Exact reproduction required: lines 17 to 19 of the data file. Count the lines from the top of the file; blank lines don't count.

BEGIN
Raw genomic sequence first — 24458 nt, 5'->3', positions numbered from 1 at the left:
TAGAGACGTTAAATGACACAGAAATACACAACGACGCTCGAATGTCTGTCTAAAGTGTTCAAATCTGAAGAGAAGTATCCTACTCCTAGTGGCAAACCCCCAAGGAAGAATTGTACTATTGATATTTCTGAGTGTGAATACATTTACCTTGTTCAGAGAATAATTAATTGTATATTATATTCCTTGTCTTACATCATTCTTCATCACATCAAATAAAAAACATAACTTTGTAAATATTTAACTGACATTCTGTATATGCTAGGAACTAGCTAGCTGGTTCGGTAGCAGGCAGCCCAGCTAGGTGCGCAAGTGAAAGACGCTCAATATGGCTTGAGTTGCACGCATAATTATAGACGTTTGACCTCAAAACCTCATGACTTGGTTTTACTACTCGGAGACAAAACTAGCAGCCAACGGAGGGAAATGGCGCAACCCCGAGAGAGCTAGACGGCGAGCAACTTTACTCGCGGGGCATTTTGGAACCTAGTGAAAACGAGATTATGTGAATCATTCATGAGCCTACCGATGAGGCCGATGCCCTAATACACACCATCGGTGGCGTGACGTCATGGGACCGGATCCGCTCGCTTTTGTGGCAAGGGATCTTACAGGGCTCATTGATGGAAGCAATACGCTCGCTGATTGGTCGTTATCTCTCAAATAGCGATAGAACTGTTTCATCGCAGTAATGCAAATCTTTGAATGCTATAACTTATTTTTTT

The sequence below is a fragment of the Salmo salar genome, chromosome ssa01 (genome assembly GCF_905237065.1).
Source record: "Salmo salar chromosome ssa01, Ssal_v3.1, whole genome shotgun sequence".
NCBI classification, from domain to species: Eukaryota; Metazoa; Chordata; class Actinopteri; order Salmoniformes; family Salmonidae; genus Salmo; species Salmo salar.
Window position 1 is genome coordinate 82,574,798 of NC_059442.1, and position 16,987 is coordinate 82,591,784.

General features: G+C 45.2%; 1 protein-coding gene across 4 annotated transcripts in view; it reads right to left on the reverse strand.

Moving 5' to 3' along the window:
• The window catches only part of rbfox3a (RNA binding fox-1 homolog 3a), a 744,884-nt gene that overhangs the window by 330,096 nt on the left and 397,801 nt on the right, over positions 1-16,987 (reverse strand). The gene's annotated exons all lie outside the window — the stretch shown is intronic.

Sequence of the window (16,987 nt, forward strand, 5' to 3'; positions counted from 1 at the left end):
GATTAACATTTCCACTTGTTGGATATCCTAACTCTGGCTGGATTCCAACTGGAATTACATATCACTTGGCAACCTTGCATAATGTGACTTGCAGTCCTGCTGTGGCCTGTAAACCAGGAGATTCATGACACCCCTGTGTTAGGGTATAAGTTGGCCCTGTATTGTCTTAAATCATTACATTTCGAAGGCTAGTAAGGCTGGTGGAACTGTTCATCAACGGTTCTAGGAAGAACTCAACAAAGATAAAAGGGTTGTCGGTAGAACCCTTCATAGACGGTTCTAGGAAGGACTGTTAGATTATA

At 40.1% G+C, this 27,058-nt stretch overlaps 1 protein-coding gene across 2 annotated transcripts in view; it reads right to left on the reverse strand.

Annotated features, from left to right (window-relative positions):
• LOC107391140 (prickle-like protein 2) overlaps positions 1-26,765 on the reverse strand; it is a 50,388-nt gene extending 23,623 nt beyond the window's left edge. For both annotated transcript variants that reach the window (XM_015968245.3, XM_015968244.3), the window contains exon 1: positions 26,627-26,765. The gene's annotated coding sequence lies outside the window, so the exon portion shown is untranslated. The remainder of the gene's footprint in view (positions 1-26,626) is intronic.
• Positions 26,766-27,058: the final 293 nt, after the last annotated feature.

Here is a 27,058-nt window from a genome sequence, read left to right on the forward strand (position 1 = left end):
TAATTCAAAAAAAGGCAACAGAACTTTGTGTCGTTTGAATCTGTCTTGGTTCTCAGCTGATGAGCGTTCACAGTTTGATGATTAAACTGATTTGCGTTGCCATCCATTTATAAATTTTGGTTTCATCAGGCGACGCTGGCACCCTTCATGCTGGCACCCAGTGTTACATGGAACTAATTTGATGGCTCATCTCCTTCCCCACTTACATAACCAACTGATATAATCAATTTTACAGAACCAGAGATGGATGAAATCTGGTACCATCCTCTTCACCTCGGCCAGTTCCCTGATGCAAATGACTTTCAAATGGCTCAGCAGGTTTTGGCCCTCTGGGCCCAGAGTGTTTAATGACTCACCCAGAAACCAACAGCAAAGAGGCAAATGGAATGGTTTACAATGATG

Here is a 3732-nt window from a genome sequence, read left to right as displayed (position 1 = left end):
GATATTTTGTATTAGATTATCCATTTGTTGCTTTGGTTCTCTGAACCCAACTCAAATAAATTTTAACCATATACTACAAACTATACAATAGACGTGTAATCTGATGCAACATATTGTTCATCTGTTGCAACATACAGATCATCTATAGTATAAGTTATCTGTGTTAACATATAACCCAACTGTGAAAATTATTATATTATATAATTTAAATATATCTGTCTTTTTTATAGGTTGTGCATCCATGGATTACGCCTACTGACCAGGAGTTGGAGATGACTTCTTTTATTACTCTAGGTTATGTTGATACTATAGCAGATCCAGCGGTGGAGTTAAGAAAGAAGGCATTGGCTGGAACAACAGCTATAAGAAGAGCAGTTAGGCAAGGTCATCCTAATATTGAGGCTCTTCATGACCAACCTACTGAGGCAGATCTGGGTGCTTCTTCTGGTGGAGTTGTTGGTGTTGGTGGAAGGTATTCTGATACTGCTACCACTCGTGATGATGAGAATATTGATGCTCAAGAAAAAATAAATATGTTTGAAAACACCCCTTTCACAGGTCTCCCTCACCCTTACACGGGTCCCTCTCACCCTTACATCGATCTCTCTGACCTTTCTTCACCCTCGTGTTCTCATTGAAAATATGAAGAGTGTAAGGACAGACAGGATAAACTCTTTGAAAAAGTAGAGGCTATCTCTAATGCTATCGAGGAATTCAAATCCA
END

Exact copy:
TAATTCAAAAAAAGGCAACAGAACTTTGTGTCGTTTGAATCTGTCTTGGTTCTCAGCTGATGAGCGTTCACAGTTTGATGATTAAACTGATTTGCGTTGCCATCCATTTATAAATTTTGGTTTCATCAGGCGACGCTGGCACCCTTCATGCTGGCACCCAGTGTTACATGGAACTAATTTGATGGCTCATCTCCTTCCCCACTTACATAACCAACTGATATAATCAATTTTACAGAACCAGAGATGGATGAAATCTGGTACCATCCTCTTCACCTCGGCCAGTTCCCTGATGCAAATGACTTTCAAATGGCTCAGCAGGTTTTGGCCCTCTGGGCCCAGAGTGTTTAATGACTCACCCAGAAACCAACAGCAAAGAGGCAAATGGAATGGTTTACAATGATG

Here is a 3732-nt window from a genome sequence, read left to right as displayed (position 1 = left end):
GATATTTTGTATTAGATTATCCATTTGTTGCTTTGGTTCTCTGAACCCAACTCAAATAAATTTTAACCATATACTACAAACTATACAATAGACGTGTAATCTGATGCAACATATTGTTCATCTGTTGCAACATACAGATCATCTATAGTATAAGTTATCTGTGTTAACATATAACCCAACTGTGAAAATTATTATATTATATAATTTAAATATATCTGTCTTTTTTATAGGTTGTGCATCCATGGATTACGCCTACTGACCAGGAGTTGGAGATGACTTCTTTTATTACTCTAGGTTATGTTGATACTATAGCAGATCCAGCGGTGGAGTTAAGAAAGAAGGCATTGGCTGGAACAACAGCTATAAGAAGAGCAGTTAGGCAAGGTCATCCTAATATTGAGGCTCTTCATGACCAACCTACTGAGGCAGATCTGGGTGCTTCTTCTGGTGGAGTTGTTGGTGTTGGTGGAAGGTATTCTGATACTGCTACCACTCGTGATGATGAGAATATTGATGCTCAAGAAAAAATAAATATGTTTGAAAACACCCCTTTCACAGGTCTCCCTCACCCTTACACGGGTCCCTCTCACCCTTACATCGATCTCTCTGACCTTTCTTCACCCTCGTGTTCTCATTGAAAATATGAAGAGTGTAAGGACAGACAGGATAAACTCTTTGAAAAAGTAGAGGCTATCTCTAATGCTATCGAGGAATTCAAATCCA